So what can we as humanities teachers do for our students who, like Sharon, are suffering from high levels of stress? Sharon’s experience suggests that the ancient traditions’ emphasis on the importance of surrender as a means to fulfillment is not simply for some small segment of the population drawn to monastic life, but rather an essential 21st century survival skill in the midst of a hypercompetitive global culture. We need to teach that letting go is to mental well-being what expiration is to physical health, a non-negotiable part of the process. For the sake of our students, modern education needs to recover the yin-yang skill of achieving and then letting go of achievement, opening to something greater, which can only come from surrender.
Jung, C.G. and Kerenyi, C (1978). Essays on a science of mythology: The myth of the divine child and the mysteries of Eleusis. Princeton, New Jersey: Princeton University Press.
- The practice I suggested to Sharon is Centering Prayer, a Christian form of meditation. This blog provides both the method and rationale for the practice.
- Read “Burn Your Mandala: Letting Go in a Culture of Achievement” about Sharon’s realization when she was a freshman.
- “The Mandala: Why Monks Burn It” by Sister Joan Chittister.
- This brilliantly executed video by Jason Silva, “Existential Bummer,” inadvertently illustrates the dilemma of squeezing everything possible out of life. Silva strikingly states near the end of the video that one should “not let go,” which contrasts with the Wisdom Tradition’s central tenet that self-emptying is the sine qua non of the spiritual life.
- My teacher Cynthia Bourgeault illustrates the essence of the spiritual life in an interview for Conscious TV. She explains that we have to learn how to surrender, which means “non-clinging, doesn’t hang on, doesn’t insist, doesn’t assert, doesn’t grab, doesn’t brace, doesn’t defend” (35:00). Rather, the mind needs to be trained to let go. “It’s the life-long practice to recognize when you’ve gotten into one of these postures” – Cynthia models clenched fists – “tightened, urgent, angry, self-important, and in that moment” – she opens her fists and arms.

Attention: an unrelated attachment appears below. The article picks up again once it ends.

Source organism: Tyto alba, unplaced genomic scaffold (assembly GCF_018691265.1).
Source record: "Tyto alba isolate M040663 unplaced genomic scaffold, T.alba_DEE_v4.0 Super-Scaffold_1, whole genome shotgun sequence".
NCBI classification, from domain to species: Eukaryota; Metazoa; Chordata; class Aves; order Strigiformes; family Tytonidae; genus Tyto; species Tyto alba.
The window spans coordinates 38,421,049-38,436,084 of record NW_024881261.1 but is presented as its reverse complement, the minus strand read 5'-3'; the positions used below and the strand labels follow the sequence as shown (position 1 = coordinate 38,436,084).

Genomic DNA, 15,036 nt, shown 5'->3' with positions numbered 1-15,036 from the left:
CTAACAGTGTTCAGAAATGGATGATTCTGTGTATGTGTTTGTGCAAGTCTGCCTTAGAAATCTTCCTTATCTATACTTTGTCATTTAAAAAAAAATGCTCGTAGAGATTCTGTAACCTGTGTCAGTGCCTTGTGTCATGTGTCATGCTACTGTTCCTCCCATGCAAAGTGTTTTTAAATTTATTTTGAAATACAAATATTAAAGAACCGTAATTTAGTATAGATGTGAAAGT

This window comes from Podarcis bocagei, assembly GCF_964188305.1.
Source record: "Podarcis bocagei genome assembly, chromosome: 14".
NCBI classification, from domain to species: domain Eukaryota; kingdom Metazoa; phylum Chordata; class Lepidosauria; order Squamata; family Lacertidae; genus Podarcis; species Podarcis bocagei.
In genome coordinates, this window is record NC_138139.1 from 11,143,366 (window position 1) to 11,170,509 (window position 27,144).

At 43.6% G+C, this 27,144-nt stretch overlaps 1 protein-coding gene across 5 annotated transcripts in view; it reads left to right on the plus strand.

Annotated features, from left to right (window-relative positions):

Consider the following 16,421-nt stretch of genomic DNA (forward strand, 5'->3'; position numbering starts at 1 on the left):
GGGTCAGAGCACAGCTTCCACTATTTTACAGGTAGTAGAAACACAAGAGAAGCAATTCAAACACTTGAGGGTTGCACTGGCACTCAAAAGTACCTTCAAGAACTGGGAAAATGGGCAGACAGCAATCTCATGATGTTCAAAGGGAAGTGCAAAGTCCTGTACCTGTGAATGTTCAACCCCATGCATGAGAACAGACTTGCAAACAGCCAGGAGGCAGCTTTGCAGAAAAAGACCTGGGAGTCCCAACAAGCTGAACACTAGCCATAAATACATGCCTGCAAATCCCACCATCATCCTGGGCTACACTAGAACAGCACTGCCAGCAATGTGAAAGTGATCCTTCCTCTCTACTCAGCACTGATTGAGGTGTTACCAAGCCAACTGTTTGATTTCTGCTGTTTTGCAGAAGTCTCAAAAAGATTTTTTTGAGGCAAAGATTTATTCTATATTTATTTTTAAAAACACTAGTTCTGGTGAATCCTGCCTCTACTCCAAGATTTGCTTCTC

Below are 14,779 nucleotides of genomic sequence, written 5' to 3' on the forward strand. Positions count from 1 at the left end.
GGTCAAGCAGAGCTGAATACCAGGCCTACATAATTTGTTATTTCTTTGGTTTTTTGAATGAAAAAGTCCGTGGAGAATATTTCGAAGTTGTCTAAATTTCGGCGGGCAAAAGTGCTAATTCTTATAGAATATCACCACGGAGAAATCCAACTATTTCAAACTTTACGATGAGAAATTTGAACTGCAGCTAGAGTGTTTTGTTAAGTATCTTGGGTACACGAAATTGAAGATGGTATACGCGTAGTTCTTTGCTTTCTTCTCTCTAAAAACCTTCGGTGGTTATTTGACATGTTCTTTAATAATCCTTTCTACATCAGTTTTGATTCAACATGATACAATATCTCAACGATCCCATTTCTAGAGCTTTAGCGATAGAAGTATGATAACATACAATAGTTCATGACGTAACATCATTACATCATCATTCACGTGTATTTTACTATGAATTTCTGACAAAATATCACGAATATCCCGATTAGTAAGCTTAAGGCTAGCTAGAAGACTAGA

We Love by Letting Go
Monday, December 11, 2017
The key to kenosis is knowing that your life is not about you. Everything—each breath, heartbeat, morsel of food, seeming success—is gift. We are entirely dependent upon God’s loving us into being, and keeping us in being, interdependent with all other beings. Your life does not really belong to you, as countercultural and difficult as that is to understand in our individualistic, competitive, consumer culture. As the Trinity reveals, life and love are poured into us that we may pour into others. “It is in giving that we receive.” This is precisely what Jesus modeled for us through his life, death, and resurrection.
Cynthia Bourgeault, one of CAC’s core faculty members,” explores kenosis or letting go as “the Jesus trajectory”:
“Do not store up treasures on earth,” [Jesus] teaches; do not strive or be afraid—“for it is your Father’s good pleasure to give you the kingdom” (Luke 12:32). All will come of its own accord in good time and with abundant fullness, so long as one does not attempt to hoard or cling.
It is a path [Jesus] himself walked to the very end. In the garden of Gethsemane, with his betrayers and accusers massing at the gates, he struggled and anguished but remained true to his course. Do not hoard, do not cling—not even to life itself. Let it go, let it be—“Not my will but yours be done, [Father]. Into your hands, I commend my spirit” [Luke 22:42, 23:46].
Thus he came and thus he went, giving himself fully into life and death, losing himself, squandering himself. . . . It was not love stored up but love utterly poured out that opened the gates to the Kingdom of Heaven.
Over and over, Jesus lays this path before us. There is nothing to be renounced or resisted. Everything can be embraced, but the catch is to cling to nothing. You let it go. You go through life like a knife goes through a done cake, picking up nothing, clinging to nothing, sticking to nothing. And . . . you can then throw yourself out, pour yourself out, being able to give it all back, even giving back life itself. That’s the kenotic path in a nutshell. Very, very simple. It only costs everything.